The next morning, Branan prepares for his departure to Ramath Lehi, the place where Samson slew a thousand Philistines using only the jawbone of a donkey. Manoah advises Branan to reach the Yaffa oasis by dusk so that he can rest and replenish his water supplies. Manoah also provides Branan with an irritable camel named Uzal, who greets his new master with a spit to the face.

Chapter 2: "The Melon of Doom"Edit

Suffering the effects of heat exhaustion under the sun's merciless rays, Branan falls unconscious while riding Uzal across the hot desert sand to Ramath Lehi. When Branan wakes up, he realizes that Uzal has abandoned his master in the middle of nowhere and has walked carelessly away with the water bags and other provisions, leaving Branan positively stranded.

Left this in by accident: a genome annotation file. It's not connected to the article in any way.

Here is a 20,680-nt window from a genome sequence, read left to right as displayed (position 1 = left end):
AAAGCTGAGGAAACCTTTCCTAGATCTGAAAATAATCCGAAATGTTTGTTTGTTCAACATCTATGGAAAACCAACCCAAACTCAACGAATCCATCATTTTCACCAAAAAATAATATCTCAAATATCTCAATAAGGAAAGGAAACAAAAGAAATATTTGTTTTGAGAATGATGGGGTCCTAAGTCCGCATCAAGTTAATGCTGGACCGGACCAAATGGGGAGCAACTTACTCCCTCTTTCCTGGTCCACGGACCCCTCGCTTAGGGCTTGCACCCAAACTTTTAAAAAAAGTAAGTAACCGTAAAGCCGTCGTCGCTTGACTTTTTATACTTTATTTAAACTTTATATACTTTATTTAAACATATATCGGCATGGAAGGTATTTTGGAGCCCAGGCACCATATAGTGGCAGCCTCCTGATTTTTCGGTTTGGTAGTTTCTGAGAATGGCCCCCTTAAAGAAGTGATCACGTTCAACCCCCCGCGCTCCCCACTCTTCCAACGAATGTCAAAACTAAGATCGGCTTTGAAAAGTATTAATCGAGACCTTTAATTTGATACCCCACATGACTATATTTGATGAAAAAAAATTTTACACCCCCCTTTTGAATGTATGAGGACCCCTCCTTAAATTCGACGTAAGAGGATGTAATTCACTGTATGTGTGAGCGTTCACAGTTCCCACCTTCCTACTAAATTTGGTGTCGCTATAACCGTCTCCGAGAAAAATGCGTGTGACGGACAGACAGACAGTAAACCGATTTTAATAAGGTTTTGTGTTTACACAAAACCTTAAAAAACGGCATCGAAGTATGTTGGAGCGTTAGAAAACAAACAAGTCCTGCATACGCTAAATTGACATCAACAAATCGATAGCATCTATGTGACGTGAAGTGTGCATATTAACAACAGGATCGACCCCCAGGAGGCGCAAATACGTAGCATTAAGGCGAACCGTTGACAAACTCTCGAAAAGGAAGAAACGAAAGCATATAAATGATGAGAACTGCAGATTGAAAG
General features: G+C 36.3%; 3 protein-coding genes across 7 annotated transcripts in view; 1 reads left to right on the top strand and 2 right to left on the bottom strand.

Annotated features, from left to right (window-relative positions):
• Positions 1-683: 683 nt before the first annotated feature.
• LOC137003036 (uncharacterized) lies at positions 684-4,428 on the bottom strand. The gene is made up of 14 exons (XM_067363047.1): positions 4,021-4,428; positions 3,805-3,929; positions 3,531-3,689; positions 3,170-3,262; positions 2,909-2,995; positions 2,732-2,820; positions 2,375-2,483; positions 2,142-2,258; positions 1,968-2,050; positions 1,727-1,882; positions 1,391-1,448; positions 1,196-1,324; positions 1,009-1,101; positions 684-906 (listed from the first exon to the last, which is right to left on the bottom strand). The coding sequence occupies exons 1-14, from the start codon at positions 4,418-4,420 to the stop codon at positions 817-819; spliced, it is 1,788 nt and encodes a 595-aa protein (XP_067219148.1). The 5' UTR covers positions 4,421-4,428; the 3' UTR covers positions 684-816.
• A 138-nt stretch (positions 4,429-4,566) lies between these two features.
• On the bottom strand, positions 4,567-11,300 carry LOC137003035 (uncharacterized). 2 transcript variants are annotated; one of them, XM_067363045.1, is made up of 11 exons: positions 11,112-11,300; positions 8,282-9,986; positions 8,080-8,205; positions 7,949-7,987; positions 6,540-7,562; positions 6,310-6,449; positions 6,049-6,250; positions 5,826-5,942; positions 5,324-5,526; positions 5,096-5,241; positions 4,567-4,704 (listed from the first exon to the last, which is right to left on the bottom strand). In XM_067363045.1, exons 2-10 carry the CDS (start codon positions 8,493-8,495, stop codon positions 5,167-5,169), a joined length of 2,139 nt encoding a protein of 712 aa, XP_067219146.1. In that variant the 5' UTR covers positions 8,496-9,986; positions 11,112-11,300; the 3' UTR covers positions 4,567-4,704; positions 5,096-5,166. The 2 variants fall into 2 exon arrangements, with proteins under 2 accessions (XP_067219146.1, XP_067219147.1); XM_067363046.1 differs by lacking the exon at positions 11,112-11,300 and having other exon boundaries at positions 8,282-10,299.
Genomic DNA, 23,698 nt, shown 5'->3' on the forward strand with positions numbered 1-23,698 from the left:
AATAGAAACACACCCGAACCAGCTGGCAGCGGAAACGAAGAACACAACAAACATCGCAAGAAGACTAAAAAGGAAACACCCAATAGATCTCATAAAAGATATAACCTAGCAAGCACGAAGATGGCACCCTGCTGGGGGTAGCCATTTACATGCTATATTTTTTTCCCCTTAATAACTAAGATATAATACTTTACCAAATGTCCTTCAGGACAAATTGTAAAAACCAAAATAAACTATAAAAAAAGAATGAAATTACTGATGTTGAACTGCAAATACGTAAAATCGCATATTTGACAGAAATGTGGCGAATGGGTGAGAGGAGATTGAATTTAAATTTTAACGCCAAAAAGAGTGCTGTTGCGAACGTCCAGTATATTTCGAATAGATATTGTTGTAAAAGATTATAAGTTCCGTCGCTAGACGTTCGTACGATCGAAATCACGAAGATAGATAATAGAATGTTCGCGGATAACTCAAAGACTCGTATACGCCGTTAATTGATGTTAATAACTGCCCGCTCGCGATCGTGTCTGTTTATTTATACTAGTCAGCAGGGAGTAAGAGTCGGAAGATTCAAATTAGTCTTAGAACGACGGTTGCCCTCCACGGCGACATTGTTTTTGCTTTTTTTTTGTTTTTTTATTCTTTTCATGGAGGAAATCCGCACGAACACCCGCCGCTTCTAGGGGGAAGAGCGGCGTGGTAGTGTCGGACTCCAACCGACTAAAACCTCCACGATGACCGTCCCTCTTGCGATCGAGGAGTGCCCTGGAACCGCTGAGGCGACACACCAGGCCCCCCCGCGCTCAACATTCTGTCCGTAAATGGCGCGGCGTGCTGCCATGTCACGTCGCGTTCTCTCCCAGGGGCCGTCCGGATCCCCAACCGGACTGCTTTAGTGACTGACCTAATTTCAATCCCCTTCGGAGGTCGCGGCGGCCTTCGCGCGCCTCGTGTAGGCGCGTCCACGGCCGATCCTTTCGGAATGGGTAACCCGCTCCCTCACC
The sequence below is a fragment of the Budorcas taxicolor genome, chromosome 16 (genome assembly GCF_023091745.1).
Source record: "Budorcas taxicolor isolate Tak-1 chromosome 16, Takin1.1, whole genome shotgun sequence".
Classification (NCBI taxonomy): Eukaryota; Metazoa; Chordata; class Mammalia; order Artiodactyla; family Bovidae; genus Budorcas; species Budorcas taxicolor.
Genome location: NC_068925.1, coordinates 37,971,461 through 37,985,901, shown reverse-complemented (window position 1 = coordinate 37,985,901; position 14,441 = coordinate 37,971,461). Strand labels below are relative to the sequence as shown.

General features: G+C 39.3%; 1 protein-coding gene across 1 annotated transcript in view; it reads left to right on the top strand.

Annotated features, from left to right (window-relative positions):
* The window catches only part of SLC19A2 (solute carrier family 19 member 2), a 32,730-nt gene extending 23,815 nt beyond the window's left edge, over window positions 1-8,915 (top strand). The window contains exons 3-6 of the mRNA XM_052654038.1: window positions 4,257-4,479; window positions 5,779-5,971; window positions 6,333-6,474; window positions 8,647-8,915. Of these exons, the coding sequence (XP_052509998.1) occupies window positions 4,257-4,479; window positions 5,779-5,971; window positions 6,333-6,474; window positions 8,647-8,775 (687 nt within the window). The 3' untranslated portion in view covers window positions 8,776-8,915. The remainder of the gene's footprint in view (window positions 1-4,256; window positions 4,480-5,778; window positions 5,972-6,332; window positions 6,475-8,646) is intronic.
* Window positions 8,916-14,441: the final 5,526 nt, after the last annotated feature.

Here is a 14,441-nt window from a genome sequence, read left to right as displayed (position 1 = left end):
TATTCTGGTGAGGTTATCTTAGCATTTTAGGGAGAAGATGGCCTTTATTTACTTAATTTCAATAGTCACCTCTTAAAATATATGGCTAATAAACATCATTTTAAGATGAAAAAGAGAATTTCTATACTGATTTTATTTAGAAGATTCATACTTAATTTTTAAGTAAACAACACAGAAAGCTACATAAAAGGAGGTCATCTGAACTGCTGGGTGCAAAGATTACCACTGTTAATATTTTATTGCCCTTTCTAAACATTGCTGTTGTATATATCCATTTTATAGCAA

Five hours later, Branan finally catches up to the shaggy Uzal at the Yaffa oasis and drinks deeply from its refreshing pools. Branan comically spits a mouthful of water at Uzal as punishment for leaving Branan behind in the desert so thoughtlessly.

A fellow traveler named Jobab encounters Branan at the oasis and invites him share a campfire. When Branan chats that his destination is Ramath Lehi, Jobab cautions that the town has become the hotbed of an eccentric cult dedicated to the worship of the Hebrew warrior Samson, who slaughtered a thousand Philistines fifteen years ago using only a donkey's jawbone.